But it’s not all about broadcast sales – the new cycle has also given LaLiga the opportunity to introduce a raft of production changes that enhance the broadcast feel, and improve the viewing experience, of top Spanish football for the hundreds of millions of fans who span the globe.

“Football fans – in Spain and abroad – want to watch a show that’s full of emotion. But we also want to showcase a product that has the best possible image,” adds Tebas.

“From this season [2016-17] we have looked to put ourselves on an equal footing with the world’s biggest sports leagues and events. Competition for attention is becoming fiercer, and we need to be ambitious to increase the attractiveness, and therefore value, of our audiovisual products.

“When someone watches a LaLiga match, we want them to know immediately that it’s our product, with its own identity and the highest quality. It’s something that is non-negotiable now if we want to compete.

“We also believe that improving our broadcast appeal involves standardising and raising the quality of the stage for the show we offer – our stadiums – both for the fans who attend matches every week and for viewers worldwide. I firmly believe the changes will deliver huge returns across Spanish football both in the medium and longer-term.”

All the improvements and introductions to the LaLiga broadcast product from this season onwards – which, from new camera positions to 3D graphics and 360° replays, will be outlined over the next three pages – have viewers primarily in mind, and many are European football firsts.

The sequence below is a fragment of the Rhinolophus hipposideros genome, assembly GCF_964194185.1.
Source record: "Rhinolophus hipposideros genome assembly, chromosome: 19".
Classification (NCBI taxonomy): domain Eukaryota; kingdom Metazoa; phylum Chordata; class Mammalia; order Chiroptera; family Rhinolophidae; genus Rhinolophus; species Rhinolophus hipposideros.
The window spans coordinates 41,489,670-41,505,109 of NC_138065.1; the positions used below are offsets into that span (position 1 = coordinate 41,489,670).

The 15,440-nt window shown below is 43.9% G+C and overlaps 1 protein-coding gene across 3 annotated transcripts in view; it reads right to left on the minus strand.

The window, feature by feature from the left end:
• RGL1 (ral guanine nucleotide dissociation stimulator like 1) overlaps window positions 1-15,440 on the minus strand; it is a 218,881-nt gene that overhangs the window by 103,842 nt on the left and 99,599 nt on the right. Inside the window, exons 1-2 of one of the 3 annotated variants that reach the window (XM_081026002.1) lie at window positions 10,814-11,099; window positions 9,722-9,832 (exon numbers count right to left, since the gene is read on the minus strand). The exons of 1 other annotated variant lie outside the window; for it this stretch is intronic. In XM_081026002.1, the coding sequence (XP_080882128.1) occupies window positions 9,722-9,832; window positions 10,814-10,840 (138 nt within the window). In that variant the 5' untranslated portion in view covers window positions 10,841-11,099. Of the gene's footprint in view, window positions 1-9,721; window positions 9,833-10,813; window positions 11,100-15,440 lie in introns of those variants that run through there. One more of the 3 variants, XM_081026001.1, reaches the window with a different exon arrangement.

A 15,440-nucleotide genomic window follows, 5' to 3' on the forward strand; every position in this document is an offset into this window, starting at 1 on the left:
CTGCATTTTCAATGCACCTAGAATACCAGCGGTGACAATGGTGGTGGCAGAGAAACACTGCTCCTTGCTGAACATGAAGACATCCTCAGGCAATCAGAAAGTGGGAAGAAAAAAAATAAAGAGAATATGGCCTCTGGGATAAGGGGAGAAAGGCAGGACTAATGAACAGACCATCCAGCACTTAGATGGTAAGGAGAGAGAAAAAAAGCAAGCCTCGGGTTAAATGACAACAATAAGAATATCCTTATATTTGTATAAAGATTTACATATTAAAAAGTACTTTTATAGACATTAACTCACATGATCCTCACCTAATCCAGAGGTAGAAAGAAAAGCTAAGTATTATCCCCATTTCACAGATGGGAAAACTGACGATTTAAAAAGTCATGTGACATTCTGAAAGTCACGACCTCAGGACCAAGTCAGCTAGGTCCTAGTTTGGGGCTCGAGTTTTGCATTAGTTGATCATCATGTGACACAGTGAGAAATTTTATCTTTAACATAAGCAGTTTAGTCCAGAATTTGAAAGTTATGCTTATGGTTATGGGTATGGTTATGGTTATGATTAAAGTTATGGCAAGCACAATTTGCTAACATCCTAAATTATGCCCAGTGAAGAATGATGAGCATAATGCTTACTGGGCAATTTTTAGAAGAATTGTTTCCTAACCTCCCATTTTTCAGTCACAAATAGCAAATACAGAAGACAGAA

And though the positive effects may still be in their infancy, there’s no doubt LaLiga’s commitment to innovation and embracing new technologies is a long-term one.

Part 2: Lights, camera, action

Huge advancements in technology are empowering sports properties to capture live action from perspectives thought unthinkable in the past. This season, LaLiga has adopted a number of new camera technologies to do exactly that, including installing mini goalmouth cameras, introducing polecams to get better floating shots, and steadycams around the pitch – alongside much more revolutionary innovations.

Aerial cameras

Aerial cameras have been set up in seven stadiums to date (Atlético Madrid’s Calderon, Real Madrid’s Santiago Bernabeu, Barcelona’s Camp Nou, Valencia’s Mestalla, Sevilla FC’s Sanchez-Pizjuan, Athletic Club’s San Mames and Villarreal CF’s El Madrigal).

Known officially from a product perspective as the ‘OmniCam4Sky’, the aerial camera gives viewers unmistakably modern and unique shots of both the action on the pitch and fans in the stadium.

Sitting inside a four-cable-winch set up in a stadium, the aerial camera is a suspended, 4K camera that’s able to move freely through space – both vertically and horizontally – at around 21 metres above the pitch. During a game it produces a moving camera angle that can show action both live and in replays from nearly anywhere, both high and low. When live action isn’t taking place – such as before kick-off, at half-time and post-match – the cameras can be lowered to between three and 10 metres to take more ground-based shots.